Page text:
Why It’s Important for High Schoolers to Perform Spring Awakening, Heathers, and More
BY KELLY WALLACE
AUG 22, 2017
These educators and students make the persuasive case for tackling mature theatre at the high school level.
When you think about subjects appropriate for the high school stage, some people might take Big Fun’s advice from the Heathers movie: “Teenage suicide; don’t do it.” In reality, controversial shows tackling tough topics like suicide, sexuality, and more are becoming increasingly popular at high schools across the country. The complications of presenting shows, like Spring Awakening, Rent, Next to Normal, 13, Heathers, and more with mature themes can be myriad, but teachers, students, and creators feel ready for the challenge. Some schools are able—and proud—to perform the material as originally written, while others opt for junior versions. Whether the show is in its original form or “junior-fied,” schools across the country are finding ways to present the modern musicals their students love.
Danielle Miller is in charge of the theatre program at Hoboken High School in New Jersey, and she and her students are gearing up to put on Spring Awakening in February 2018. It’s a part of her ongoing mission to expose her students to shows she believes will make them evaluate their lives and think in a different way. “We live in a world where everything is being covered up or changed,” explains David Rivera, a student of Miller’s. “Sometimes the only way to hear these types of experiences is through art or theatre.”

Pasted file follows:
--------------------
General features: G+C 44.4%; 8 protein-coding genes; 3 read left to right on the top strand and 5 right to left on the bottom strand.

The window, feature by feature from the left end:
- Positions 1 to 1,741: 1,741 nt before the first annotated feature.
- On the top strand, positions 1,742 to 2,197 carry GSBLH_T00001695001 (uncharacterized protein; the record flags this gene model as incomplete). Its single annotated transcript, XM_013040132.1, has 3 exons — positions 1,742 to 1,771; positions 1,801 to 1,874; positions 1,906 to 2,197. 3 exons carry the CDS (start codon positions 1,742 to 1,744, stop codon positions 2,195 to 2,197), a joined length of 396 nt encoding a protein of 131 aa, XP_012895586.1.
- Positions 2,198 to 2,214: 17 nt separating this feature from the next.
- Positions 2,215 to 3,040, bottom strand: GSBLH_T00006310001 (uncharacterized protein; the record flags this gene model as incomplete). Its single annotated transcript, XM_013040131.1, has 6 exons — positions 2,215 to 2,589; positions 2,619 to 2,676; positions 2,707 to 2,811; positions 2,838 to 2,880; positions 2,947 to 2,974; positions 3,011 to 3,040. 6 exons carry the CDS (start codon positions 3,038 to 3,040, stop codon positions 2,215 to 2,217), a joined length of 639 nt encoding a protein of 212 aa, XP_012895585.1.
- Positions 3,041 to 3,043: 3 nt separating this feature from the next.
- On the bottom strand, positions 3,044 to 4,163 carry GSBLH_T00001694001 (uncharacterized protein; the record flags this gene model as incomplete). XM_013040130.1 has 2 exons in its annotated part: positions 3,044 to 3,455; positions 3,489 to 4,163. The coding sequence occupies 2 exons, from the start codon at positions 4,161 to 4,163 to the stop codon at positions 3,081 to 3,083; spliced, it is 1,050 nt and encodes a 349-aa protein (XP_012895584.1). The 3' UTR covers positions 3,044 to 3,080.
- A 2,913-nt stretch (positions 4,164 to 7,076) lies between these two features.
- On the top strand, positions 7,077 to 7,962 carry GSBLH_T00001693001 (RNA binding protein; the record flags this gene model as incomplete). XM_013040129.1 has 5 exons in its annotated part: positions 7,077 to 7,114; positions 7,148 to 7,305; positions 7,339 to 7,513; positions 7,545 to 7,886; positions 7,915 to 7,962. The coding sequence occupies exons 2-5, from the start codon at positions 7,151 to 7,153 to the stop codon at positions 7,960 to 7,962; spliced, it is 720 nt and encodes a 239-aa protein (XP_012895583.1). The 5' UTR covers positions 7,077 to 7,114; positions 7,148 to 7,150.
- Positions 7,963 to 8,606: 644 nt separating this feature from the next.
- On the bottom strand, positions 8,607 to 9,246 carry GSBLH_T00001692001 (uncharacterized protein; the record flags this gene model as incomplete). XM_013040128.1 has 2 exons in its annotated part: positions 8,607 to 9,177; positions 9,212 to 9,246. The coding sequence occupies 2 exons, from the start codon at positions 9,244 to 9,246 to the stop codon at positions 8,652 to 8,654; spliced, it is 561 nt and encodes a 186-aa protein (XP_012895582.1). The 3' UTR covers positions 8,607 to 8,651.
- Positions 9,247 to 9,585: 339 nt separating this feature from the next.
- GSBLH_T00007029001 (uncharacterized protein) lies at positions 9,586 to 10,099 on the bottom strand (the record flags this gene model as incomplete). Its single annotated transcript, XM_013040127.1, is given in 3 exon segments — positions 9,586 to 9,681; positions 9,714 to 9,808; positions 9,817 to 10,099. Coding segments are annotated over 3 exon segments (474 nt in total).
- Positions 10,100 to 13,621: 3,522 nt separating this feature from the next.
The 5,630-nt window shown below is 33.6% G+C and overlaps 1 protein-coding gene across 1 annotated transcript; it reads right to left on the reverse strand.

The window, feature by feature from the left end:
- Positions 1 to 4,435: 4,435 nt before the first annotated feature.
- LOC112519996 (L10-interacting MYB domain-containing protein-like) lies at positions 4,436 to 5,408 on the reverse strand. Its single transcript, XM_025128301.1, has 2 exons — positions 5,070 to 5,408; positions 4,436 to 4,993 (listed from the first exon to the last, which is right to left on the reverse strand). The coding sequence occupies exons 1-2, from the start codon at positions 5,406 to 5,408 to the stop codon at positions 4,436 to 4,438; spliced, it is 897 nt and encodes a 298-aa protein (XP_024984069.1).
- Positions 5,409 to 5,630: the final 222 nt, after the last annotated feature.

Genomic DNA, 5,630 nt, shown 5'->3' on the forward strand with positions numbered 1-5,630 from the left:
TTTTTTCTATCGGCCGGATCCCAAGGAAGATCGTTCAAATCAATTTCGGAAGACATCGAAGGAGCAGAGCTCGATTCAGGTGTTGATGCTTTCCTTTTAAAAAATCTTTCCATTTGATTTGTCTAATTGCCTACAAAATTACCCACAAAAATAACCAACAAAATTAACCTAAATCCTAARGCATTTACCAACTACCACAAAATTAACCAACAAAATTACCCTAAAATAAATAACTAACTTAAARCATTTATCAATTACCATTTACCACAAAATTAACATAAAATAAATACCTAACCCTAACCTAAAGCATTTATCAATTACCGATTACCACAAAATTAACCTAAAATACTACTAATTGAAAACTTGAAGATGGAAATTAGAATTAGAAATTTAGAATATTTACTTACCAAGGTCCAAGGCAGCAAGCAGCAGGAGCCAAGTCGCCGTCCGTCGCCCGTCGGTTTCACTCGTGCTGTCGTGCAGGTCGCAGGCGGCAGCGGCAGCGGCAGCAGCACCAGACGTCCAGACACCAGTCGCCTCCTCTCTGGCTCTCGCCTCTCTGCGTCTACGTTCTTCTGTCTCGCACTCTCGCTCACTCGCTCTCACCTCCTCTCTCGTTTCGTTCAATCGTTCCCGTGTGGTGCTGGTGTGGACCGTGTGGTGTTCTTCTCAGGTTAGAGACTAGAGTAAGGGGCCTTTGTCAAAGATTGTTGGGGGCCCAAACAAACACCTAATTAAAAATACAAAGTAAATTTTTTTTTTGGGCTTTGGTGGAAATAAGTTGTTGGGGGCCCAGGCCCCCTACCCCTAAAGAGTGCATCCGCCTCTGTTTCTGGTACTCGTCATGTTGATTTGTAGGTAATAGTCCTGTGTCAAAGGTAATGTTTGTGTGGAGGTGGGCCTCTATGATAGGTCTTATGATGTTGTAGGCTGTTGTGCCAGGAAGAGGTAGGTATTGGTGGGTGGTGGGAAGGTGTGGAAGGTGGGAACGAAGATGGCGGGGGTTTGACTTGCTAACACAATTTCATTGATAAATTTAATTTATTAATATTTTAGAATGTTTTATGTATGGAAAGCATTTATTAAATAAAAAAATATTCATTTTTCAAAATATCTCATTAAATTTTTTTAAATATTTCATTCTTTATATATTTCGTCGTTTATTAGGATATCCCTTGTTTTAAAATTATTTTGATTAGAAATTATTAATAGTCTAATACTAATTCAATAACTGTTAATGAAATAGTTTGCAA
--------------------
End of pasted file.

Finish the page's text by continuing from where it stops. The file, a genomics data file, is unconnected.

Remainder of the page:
Another of her students, Hannah Mack, agrees. “It’s important to perform shows like Spring Awakening. It’s bringing light to a tough topic and showing the audience we need to talk about it.”
Miller commits to mounting unaltered shows, a benefit, she says, of being located in such a diverse, urban town across the river from New York City. “There are places where you’d be fired and it’d be in the papers. It’s a shame, because those school districts are saying things like pregnancy, homosexuality, and suicide are not acceptable,” Miller says. “These are the types of problems our youth are facing in the world; they’re not going away.” The shows with deeper meaning, like their past productions of Rent, Working, and The Laramie Project, have brought audiences to their feet after each performance.
Over a thousand miles away, Heather Biddle just finished directing the first production of Heathers’ new high school edition at Pearce High School in Richardson, Texas. Despite the hurdle of school board approval, Biddle knew the high school version would be faithful to the darker source material with enough changes to make it appropriate for her school.
The revised edition of the piece, she says, allows “even a more conservative school” to perform a show like Heathers. She also went out of her way to make sure the show was handled responsibly. “At every show we had community outreach with teen support groups, therapists, and organizations that support being kind to yourselves and others,” she says. “I personally enjoy the high school edition more than the original. The message of the show is to make it beautiful...the script is pure magic. It has just enough bite and all the heart.”